Off The Beaten Track, On The Paved Road

One of the greatest things about traveling by motorbike is the ability to go where and when as I please.  While I have enjoyed the cities that you can buy the tourist open bus tickets for, I have loved the places in-between more.  Like a great sentence, it is the silent pauses in-between all the busy words that carry more joy for me.

The verdant rice fields that travelers often marvel about finding at pricier “off the track” flashpacker places. Turns out they’re everywhere if you’re willing to stay off the open bus. I see this daily on the road.

This is not to say there are not hindrances like needing to find parking or dealing with the craziness that is road rules in Vietnam.  Yet when I have those times where I am cruising a beautiful empty road with the ocean to one side and endless greenery to the other, it is hard to imagine sitting in an air conditioned bus.  I much prefer the rush of wind that makes you feel like you are flying.

This is as peaceful as it looks.

The central coast of Vietnam has quite a few touristy cities.  Hue and Hoi An are full of touristy old towns, recreated and saved by tourism dollars.  Their long mixed histories producing cultures, particularly foods, worth stopping to savor and enjoy.  It takes barely any effort then, to escape this cleansed and packaged beauty for that of the unspoiled.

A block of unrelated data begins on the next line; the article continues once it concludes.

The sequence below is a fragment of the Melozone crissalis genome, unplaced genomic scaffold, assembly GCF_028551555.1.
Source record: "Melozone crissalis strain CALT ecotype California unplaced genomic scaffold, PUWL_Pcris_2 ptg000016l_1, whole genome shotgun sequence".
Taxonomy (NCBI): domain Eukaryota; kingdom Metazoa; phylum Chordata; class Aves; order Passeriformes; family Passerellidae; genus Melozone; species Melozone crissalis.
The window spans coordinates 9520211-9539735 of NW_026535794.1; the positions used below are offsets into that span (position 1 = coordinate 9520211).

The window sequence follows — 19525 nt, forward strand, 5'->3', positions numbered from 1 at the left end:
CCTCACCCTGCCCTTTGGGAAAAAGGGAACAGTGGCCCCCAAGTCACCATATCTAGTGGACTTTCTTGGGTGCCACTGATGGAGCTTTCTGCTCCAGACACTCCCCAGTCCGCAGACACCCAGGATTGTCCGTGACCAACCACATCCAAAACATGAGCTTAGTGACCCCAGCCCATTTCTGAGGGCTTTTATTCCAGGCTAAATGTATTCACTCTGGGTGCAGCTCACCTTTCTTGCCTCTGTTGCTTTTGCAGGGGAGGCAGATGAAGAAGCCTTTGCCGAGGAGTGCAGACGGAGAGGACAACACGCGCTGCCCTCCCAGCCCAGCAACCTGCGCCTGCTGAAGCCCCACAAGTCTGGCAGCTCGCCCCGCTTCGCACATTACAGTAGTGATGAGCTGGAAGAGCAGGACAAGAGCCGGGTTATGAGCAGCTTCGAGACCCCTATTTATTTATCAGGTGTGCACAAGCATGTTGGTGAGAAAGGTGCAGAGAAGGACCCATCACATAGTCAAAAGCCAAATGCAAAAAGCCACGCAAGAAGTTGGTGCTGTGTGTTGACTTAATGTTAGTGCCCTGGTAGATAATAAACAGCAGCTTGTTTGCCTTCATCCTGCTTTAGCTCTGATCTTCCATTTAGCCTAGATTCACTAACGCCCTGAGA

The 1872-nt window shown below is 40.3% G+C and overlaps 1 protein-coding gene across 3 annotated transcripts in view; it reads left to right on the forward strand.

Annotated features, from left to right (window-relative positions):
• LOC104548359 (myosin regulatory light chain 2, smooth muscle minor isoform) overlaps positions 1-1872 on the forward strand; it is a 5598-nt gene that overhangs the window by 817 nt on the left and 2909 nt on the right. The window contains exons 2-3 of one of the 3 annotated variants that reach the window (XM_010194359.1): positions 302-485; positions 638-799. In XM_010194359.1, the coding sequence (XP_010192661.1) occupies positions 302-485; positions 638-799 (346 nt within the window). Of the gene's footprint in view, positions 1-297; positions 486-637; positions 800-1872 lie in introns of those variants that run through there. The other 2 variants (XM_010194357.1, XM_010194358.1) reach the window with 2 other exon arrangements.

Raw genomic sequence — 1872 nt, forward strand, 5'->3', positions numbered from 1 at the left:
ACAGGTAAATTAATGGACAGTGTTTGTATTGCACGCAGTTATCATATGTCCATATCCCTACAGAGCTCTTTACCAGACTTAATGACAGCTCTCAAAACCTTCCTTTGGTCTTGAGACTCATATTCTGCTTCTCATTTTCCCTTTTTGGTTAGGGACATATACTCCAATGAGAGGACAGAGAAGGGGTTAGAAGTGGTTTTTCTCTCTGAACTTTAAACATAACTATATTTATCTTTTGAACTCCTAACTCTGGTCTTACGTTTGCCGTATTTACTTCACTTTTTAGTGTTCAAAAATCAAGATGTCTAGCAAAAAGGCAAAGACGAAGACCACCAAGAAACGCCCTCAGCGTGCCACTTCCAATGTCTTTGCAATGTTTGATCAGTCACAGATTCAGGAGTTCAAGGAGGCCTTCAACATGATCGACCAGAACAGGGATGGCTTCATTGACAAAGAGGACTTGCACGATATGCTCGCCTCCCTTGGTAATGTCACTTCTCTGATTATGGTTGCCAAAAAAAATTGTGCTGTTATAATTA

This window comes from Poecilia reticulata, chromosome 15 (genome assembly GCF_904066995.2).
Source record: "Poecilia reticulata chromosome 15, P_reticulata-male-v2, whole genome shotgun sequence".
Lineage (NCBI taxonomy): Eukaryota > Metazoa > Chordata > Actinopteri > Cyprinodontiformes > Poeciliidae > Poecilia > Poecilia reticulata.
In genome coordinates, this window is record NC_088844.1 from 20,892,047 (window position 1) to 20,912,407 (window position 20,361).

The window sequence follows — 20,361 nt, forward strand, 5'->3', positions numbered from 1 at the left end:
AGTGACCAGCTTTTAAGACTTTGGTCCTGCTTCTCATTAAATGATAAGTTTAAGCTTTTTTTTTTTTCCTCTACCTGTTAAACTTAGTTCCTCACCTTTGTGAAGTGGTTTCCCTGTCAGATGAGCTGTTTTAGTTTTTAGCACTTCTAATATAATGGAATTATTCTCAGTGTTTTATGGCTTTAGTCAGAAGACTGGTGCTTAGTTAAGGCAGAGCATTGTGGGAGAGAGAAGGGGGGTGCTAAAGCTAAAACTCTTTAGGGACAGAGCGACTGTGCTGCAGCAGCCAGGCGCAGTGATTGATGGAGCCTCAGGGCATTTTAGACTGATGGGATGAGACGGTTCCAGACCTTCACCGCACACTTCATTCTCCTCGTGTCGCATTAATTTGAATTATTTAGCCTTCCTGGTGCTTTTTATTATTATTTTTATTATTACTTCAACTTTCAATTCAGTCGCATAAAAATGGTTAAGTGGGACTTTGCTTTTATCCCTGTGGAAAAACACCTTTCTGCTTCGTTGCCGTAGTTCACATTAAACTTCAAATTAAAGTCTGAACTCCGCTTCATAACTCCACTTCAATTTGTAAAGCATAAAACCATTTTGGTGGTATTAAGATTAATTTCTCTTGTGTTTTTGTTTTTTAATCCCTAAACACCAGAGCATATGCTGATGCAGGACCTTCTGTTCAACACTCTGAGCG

My first encounter worth mentioning is an area along China beach.  I stopped at a guesthouse called Hoa’s Place.  Hidden in a sliver of land between bunches of five star resorts and luxury golf courses is a rather basic few guesthouses and homes right on the beach.  It is on a tiny road that I drove by multiple times even after arriving just north of the Melia resort.  Inland from there is a bunch of crazy marble vendors who tried to sell me six foot tall statues to put on my motorbike with a persistence usually held by cyclo drivers, tchotchky vendors and travel agents.  Yet this one little oasis is a quiet stretch of beautiful beach.  The guesthouse runs a family style dinner every night that is uninspiring for food but lovely in the sense that it isn’t developed.  It used to be more welcoming as the owner, Hoa, is a Vietnam war veteran and former English teacher who regales guests with past tales.  However after 18 years, he and his wife have semi-retired and are only there in the mornings.  This leaves his sister-in-law with much less English to take care of the place.  It is not great as far as guesthouses go, not full of amenities, and hard to find but it is the last bastion against the $200 dollar hotels as far as the eye can see in every direction.  One of the best things to do while there is to enjoy seeing the locals arrive at 5 am or 5 pm to swim and avoid the sun.  Floods of motorbikes magically appear with food and flotation device vendors setting up shop everywhere for a mere two hour swim break.  Like watching some crazy dusk bat feeding frenzy, the locals appear to enjoy their ocean in the few hours the sun is not overhead.  It makes me incredibly happy that they still can enjoy this slice of beach, even if there are boundary markers for the fancy hotels keeping them from wandering too far astray.  You can even spot the round basket like fishing boats used in lives past still being used today.